However, as stated before, elevated cardiac biomarkers are not predictive of echocardiographic abnormalities. One study reported that most patients who underwent echocardiography with elevated troponin levels during an acute COVID-19 illness hospitalization had an LV ejection fraction (EF) greater than 50%.[22] This study reported wall motion abnormalities in only 22% of the patients. Right ventricular (RV) dysfunction was detected in 17% of the patients, while pericardial effusion was observed in only 6.6% of the patients.[22] 

The significance of obtaining an echocardiogram in patients with elevated serum cardiac biomarkers is supported by the evidence that myocardial injury correlates with higher mortality if there are echocardiographic abnormalities. According to one study, myocardial injury/cardiac biomarker elevation in the absence of echocardiographic abnormalities did not predict higher mortality.[25] The presence of RV dysfunction or LV wall motion abnormalities in more than 50% of segments is an independent predictor of mortality.[22]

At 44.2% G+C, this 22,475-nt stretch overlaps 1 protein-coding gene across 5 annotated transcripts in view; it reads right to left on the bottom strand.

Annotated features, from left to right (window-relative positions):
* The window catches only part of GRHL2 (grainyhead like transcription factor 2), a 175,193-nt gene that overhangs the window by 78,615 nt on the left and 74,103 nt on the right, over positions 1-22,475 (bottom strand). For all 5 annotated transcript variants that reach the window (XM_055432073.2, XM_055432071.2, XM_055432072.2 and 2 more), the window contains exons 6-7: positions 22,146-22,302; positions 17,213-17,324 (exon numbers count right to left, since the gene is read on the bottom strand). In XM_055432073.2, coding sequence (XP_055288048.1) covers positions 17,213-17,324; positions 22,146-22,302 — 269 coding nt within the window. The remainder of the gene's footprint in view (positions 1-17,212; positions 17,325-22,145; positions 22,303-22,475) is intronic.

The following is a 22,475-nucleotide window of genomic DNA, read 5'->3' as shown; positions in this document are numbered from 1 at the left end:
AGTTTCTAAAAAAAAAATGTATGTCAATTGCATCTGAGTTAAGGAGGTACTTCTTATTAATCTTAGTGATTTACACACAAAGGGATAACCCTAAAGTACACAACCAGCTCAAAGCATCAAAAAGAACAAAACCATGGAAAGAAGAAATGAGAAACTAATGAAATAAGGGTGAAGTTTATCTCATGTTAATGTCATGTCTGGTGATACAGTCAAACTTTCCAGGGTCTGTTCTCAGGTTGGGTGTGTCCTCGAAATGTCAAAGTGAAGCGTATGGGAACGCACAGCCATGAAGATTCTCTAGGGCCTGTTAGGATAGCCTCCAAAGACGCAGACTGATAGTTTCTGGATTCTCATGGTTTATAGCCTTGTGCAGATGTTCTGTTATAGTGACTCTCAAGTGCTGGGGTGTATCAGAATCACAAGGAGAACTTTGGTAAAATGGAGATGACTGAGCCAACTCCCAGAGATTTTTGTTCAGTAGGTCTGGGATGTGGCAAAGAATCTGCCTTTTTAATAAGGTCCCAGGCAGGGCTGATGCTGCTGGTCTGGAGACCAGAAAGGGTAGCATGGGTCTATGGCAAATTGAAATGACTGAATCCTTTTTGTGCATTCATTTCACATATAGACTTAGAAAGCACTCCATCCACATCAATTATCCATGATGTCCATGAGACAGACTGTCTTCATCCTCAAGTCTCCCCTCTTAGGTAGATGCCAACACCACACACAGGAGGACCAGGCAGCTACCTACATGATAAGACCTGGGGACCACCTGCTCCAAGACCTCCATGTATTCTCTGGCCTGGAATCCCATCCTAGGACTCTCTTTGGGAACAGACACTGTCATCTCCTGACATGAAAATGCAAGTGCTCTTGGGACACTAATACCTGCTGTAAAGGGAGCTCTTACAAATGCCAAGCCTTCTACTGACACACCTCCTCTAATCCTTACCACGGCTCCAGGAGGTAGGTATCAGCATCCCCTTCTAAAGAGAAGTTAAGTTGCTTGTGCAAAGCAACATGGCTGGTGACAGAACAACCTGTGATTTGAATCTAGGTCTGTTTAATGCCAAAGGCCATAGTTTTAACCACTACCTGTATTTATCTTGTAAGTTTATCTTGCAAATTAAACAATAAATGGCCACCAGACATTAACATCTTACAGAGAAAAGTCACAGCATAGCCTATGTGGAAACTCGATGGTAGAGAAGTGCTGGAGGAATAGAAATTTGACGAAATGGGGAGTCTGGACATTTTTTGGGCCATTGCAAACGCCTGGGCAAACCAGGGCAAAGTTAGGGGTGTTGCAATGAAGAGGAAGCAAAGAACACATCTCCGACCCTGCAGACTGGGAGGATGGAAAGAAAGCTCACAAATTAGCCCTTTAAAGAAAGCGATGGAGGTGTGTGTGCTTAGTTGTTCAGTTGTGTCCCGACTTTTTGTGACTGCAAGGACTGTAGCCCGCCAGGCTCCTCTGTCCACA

A diagnosis of myocarditis requires tissue sampling. Radiographic imaging, such as a cardiac magnetic resonance image (MRI), suggests a high number of patients have ongoing myocardial inflammation after a COVID-19 infection; however, this is not diagnostic. Moreover, autopsy analysis suggests that clinical criteria for diagnosing myocarditis (electrocardiograms and cardiac biomarkers) overestimate the true incidence of myocarditis.[22] Postmortem cardiac examinations reveal a histologically confirmed prevalence of myocarditis at 0.5%.[22] 

Treatment / Management

Cardiac care needs to be optimized for COVID-19 patients with an aim for early detection and management of cardiac ailments with the simultaneous aim of triaging cases and proper protection to prevent or minimize COVID-19 exposure.[26]